O'Donnell was indicted for murder. She filed a motion to suppress the evidence seized from her apartment. Based on evidence presented at an evidentiary hearing, the trial court concluded that the police entry into O'Donnell's apartment was justified under the emergency aid exception to the warrant requirement and that the seizure of evidence observable at that time was proper under the plain view doctrine. However, the judge concluded that the emergency that justified the initial entry into the apartment did not continue when the officers returned the next day and searched for additional evidence without obtaining a warrant. As a result, the judge denied O'Donnell's motion to suppress as to the evidence seized on February 22, 2005, but granted it as to the additional evidence seized on February 23, 2005.

O'Donnell appealed only the denial of her motion to suppress the evidence seized in her apartment on February 22, 2005. The Appellate Division affirmed the trial court's decision. 408 N.J. Super. 177 (App. Div. 2009). The panel considered and rejected O'Donnell's argument that because the Highland Park police officers did not immediately seize that evidence, but instead secured the apartment until the arrival of members of the Prosecutor's Office homicide unit, the investigators of that unit were required to obtain a warrant before seizing evidence that had been observed in plain view by the Highland Park police officers. In part, the panel explained that only thirty to forty-five minutes elapsed between when the Highland Park police officers secured the apartment and the Prosecutor's Office investigators arrived, and there was no evidence that the Prosecutor's Office investigators searched any part of the apartment that was not observable upon the initial entry by the Highland Park officers, or that Prosecutor's Office investigators seized any item of evidence in addition to items that could have been seized by Highland Park officers if they had been authorized to complete the investigation.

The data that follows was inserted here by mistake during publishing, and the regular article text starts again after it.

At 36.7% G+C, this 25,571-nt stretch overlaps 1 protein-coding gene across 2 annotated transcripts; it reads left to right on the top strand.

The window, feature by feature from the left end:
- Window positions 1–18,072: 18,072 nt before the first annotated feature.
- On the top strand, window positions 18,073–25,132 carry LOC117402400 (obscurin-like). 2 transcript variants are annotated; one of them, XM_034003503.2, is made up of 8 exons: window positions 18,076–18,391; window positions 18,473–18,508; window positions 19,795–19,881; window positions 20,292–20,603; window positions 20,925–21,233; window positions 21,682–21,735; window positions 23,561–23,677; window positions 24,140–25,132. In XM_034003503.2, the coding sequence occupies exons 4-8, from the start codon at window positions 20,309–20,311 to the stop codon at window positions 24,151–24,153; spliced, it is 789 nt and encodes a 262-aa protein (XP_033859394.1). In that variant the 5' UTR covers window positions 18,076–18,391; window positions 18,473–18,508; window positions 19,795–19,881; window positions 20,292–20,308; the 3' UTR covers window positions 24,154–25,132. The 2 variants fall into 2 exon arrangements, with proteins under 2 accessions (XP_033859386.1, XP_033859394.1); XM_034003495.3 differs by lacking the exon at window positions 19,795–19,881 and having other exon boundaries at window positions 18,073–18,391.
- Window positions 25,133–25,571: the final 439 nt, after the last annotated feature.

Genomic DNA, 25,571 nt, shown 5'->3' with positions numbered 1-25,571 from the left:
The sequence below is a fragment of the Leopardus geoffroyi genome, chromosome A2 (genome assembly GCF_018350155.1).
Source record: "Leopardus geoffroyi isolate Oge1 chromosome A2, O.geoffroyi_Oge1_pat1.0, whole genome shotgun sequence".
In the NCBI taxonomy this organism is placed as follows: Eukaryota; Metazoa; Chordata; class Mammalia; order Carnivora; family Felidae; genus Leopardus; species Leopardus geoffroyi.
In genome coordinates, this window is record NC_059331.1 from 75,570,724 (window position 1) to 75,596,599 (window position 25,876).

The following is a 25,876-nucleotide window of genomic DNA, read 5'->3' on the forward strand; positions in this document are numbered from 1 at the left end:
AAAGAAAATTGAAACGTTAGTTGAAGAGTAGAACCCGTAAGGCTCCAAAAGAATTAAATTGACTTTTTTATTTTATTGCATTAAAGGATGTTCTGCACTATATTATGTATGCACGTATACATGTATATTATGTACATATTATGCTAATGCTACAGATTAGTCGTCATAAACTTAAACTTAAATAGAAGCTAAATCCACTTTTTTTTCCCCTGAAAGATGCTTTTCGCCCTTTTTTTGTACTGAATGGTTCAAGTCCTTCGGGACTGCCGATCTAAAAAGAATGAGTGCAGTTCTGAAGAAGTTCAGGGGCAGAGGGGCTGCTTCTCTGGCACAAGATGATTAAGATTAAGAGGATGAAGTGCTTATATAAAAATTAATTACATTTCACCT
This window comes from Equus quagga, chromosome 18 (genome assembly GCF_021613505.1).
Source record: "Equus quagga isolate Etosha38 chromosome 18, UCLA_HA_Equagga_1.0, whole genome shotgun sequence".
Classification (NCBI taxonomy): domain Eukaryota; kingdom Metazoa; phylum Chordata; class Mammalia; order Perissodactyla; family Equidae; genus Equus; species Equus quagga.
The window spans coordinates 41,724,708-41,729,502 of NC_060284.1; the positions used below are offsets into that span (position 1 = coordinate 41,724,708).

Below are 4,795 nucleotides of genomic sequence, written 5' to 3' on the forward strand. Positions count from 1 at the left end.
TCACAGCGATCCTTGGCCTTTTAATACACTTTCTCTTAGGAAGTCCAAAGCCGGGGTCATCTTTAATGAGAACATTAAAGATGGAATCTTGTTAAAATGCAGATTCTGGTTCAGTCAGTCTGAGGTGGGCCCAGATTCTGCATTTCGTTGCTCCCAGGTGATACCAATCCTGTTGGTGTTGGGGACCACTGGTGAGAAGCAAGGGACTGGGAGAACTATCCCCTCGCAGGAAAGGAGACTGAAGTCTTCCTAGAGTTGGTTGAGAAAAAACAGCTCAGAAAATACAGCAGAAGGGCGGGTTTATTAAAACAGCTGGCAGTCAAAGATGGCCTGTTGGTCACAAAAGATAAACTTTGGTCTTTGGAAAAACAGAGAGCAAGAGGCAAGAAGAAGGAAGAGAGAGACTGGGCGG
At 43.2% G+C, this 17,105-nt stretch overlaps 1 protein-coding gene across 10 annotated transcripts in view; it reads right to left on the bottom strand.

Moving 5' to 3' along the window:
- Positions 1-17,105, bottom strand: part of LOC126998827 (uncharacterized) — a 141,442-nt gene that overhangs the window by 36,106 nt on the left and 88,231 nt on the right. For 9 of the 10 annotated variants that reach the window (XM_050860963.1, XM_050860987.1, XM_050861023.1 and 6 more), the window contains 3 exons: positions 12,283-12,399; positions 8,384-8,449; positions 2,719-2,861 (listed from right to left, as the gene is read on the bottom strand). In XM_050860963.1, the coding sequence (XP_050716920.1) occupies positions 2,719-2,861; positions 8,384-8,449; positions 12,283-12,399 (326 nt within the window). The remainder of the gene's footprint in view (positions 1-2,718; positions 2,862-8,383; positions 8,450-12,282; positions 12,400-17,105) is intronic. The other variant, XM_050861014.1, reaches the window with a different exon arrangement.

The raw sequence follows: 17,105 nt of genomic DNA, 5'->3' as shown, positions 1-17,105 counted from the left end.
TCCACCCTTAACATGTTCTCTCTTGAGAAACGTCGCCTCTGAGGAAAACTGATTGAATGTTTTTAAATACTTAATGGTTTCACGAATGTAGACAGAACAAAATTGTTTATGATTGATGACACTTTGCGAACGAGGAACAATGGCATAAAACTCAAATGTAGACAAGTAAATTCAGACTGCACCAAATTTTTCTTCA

HELD: The judgment of the Appellate Division, which upheld the trial court's denial of defendant Alice O'Donnell's motion to suppress evidence, is affirmed substantially for the reasons expressed in Judge Skillman's opinion.

1. The Court summarizes the question presented in this case as whether police are allowed to remain at a murder site after a proper entry under the emergency aid exception to the warrant requirement, thereby authorizing the lawful seizure of evidence in plain view. The Court emphasizes that, when determining the propriety of a warrantless seizure, the question is not whether the police could have done something different, but whether their actions, when viewed as a whole, were objectively reasonable. (Pp. 1-4)

2. Here, the propriety of the access indisputably was established by the emergency aid exception to the warrant requirement, the continued police presence at the site of the dead body was authorized until the scene could be turned over to the medical examiner without a break in custody, and the seizure of evidence of a crime was authorized by the plain view doctrine. In respect of the discrete issue presented in this appeal-whether it was proper for police to remain on the premises and seize evidence after discovery of the dead boy abated the initial emergency-the conclusion is clear: because the corpse remained at what was obviously the death scene and the police had the obligation to retain control of the premises until that control could be transferred to the medical examiner, the police had a continuing right to remain present at the scene. Thus, their continued presence was consonant with constitutional principles, and the plain view seizures performed during that period were constitutionally authorized. (Pp. 2-7)